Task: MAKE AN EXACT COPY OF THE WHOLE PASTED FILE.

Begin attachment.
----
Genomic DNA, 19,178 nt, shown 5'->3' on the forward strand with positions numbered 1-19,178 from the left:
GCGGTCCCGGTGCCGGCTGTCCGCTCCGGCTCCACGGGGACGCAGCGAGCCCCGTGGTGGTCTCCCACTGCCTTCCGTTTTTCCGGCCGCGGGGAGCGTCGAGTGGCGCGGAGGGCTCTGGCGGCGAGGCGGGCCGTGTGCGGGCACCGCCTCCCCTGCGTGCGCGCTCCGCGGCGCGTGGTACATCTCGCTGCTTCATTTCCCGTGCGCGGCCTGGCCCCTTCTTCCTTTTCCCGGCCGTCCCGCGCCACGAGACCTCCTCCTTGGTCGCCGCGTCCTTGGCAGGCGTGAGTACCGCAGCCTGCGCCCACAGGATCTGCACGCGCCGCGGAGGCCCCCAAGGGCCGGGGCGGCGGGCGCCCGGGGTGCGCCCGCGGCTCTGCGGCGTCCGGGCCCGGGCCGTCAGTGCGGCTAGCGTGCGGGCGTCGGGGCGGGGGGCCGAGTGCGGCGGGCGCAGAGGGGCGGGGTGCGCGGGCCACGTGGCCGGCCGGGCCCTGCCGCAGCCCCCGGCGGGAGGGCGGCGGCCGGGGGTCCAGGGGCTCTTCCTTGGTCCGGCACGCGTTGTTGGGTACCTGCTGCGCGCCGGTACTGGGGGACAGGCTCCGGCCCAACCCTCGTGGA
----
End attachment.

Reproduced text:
Genomic DNA, 19,178 nt, shown 5'->3' on the forward strand with positions numbered 1-19,178 from the left:
GCGGTCCCGGTGCCGGCTGTCCGCTCCGGCTCCACGGGGACGCAGCGAGCCCCGTGGTGGTCTCCCACTGCCTTCCGTTTTTCCGGCCGCGGGGAGCGTCGAGTGGCGCGGAGGGCTCTGGCGGCGAGGCGGGCCGTGTGCGGGCACCGCCTCCCCTGCGTGCGCGCTCCGCGGCGCGTGGTACATCTCGCTGCTTCATTTCCCGTGCGCGGCCTGGCCCCTTCTTCCTTTTCCCGGCCGTCCCGCGCCACGAGACCTCCTCCTTGGTCGCCGCGTCCTTGGCAGGCGTGAGTACCGCAGCCTGCGCCCACAGGATCTGCACGCGCCGCGGAGGCCCCCAAGGGCCGGGGCGGCGGGCGCCCGGGGTGCGCCCGCGGCTCTGCGGCGTCCGGGCCCGGGCCGTCAGTGCGGCTAGCGTGCGGGCGTCGGGGCGGGGGGCCGAGTGCGGCGGGCGCAGAGGGGCGGGGTGCGCGGGCCACGTGGCCGGCCGGGCCCTGCCGCAGCCCCCGGCGGGAGGGCGGCGGCCGGGGGTCCAGGGGCTCTTCCTTGGTCCGGCACGCGTTGTTGGGTACCTGCTGCGCGCCGGTACTGGGGGACAGGCTCCGGCCCAACCCTCGTGGA